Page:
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November 1990

Iatrogenic Contamination of Multidose Vials in Simulated Use: A Reassessment of Current Patient Injection Technique

Author Affiliations

From the Department of Dermatology, University of Arkansas for Medical Sciences, Little Rock (Dr Plott); and Departments of Dermatology (Drs Wagner and Tyring) and Microbiology (Dr Tyring, University of Texas Medical Branch, Galveston.

Arch Dermatol. 1990;126(11):1441-1444. doi:10.1001/archderm.1990.01670350055006

• An investigation of the potential spread of iatrogenic infections through contaminated multidose vials was performed. Contamination of a multidose vial was hypothesized to occur after a single syringe is used to inject an infected patient with medication, and the same syringe subsequently is used to withdraw additional medication from the multidose vial. If the contaminated multidose vial is used for another patient, an iatrogenic infection may be spread. Laboratory study of this injection technique found that viral plaque-forming units could be transmitted to a multidose vial in this manner. A survey of 100 fellows of the American Academy of Dermatology from the United States found that 24% of the respondents used this potentially unsafe procedure. The potential for iatrogenic spread of the human immunodeficiency virus and hepatitis B virus is described. Recommendations to avoid patient infection are made.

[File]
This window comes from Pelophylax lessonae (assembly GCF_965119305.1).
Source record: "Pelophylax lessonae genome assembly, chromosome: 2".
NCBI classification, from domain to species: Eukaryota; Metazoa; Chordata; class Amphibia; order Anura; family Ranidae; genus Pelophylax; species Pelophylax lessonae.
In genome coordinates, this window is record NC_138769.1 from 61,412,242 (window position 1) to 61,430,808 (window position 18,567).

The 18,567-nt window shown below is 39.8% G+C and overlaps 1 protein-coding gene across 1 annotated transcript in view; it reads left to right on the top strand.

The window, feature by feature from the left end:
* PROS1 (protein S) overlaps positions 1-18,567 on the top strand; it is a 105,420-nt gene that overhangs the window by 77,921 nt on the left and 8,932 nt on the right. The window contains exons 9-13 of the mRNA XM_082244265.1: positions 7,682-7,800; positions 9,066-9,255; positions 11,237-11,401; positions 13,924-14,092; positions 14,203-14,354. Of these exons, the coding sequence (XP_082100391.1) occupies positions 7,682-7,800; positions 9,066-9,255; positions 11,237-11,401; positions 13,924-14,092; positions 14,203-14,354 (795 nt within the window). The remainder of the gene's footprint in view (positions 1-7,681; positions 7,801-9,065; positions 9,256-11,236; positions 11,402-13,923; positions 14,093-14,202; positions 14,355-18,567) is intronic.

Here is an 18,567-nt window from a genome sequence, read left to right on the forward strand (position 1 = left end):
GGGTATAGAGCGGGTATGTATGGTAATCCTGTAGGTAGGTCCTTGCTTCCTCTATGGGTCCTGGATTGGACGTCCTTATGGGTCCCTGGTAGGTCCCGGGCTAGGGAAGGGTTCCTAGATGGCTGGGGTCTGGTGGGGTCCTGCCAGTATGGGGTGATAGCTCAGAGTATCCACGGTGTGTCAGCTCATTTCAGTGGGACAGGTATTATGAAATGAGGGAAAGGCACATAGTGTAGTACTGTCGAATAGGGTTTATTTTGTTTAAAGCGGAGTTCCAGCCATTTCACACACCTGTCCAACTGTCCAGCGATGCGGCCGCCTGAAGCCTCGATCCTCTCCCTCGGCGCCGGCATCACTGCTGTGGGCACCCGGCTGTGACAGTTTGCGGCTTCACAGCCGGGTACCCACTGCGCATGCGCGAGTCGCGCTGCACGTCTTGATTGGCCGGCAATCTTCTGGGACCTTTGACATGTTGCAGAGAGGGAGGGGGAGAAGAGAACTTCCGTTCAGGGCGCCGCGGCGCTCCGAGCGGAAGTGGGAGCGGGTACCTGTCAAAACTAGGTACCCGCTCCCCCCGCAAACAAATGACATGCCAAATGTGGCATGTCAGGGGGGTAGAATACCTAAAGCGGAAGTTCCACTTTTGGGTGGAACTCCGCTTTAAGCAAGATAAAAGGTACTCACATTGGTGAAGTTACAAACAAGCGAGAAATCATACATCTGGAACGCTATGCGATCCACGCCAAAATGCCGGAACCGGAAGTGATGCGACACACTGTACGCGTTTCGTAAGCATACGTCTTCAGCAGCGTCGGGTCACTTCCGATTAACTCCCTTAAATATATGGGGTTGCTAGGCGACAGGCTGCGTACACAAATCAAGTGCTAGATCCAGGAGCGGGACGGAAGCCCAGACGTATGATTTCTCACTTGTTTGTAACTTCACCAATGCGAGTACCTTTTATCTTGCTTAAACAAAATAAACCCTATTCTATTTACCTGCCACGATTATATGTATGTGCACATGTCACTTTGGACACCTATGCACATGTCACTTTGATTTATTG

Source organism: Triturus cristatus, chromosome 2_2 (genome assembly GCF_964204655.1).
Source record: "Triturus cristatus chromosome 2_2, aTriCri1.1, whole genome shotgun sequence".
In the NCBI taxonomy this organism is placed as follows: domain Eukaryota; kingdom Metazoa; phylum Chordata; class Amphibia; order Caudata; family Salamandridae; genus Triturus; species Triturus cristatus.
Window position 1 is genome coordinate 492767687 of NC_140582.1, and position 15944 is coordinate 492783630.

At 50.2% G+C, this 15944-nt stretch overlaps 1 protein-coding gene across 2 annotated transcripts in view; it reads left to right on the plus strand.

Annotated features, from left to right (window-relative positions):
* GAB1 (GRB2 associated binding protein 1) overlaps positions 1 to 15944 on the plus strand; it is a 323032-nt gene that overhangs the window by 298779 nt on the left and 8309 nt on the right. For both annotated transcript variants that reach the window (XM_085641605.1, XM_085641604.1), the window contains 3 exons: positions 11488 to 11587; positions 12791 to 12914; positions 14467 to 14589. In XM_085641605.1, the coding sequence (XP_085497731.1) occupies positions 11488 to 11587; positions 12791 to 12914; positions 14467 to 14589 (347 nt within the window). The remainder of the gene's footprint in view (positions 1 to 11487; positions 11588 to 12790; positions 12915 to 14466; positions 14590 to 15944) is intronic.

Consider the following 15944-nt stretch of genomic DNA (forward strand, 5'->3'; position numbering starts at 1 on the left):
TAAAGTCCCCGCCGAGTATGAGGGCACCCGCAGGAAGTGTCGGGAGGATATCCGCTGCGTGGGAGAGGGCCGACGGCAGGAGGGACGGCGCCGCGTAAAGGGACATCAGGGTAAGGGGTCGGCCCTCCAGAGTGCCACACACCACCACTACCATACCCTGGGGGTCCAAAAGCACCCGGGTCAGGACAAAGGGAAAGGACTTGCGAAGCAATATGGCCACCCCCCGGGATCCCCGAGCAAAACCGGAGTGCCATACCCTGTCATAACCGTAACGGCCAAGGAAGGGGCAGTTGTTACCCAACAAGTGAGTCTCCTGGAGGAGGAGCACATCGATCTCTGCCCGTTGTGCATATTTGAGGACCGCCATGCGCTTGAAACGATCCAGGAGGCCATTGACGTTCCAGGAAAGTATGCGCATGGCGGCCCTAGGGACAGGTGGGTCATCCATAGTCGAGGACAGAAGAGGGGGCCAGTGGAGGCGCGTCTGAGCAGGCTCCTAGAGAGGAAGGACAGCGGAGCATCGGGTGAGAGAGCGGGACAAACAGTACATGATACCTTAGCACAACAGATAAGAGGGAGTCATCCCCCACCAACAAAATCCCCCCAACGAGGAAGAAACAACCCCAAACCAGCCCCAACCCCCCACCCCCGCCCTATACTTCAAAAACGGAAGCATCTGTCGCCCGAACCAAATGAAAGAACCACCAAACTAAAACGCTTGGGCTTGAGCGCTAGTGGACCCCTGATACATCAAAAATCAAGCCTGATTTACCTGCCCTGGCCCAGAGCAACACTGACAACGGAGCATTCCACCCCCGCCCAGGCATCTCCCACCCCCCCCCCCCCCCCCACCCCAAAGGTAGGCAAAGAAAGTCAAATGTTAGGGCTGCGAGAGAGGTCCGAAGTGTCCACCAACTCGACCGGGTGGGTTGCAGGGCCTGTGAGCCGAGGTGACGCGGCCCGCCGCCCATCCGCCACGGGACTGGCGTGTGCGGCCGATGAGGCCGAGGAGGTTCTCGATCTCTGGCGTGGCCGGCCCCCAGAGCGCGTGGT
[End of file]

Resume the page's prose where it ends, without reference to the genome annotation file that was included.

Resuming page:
(Arch Dermatol. 1990;126:1441-1444)

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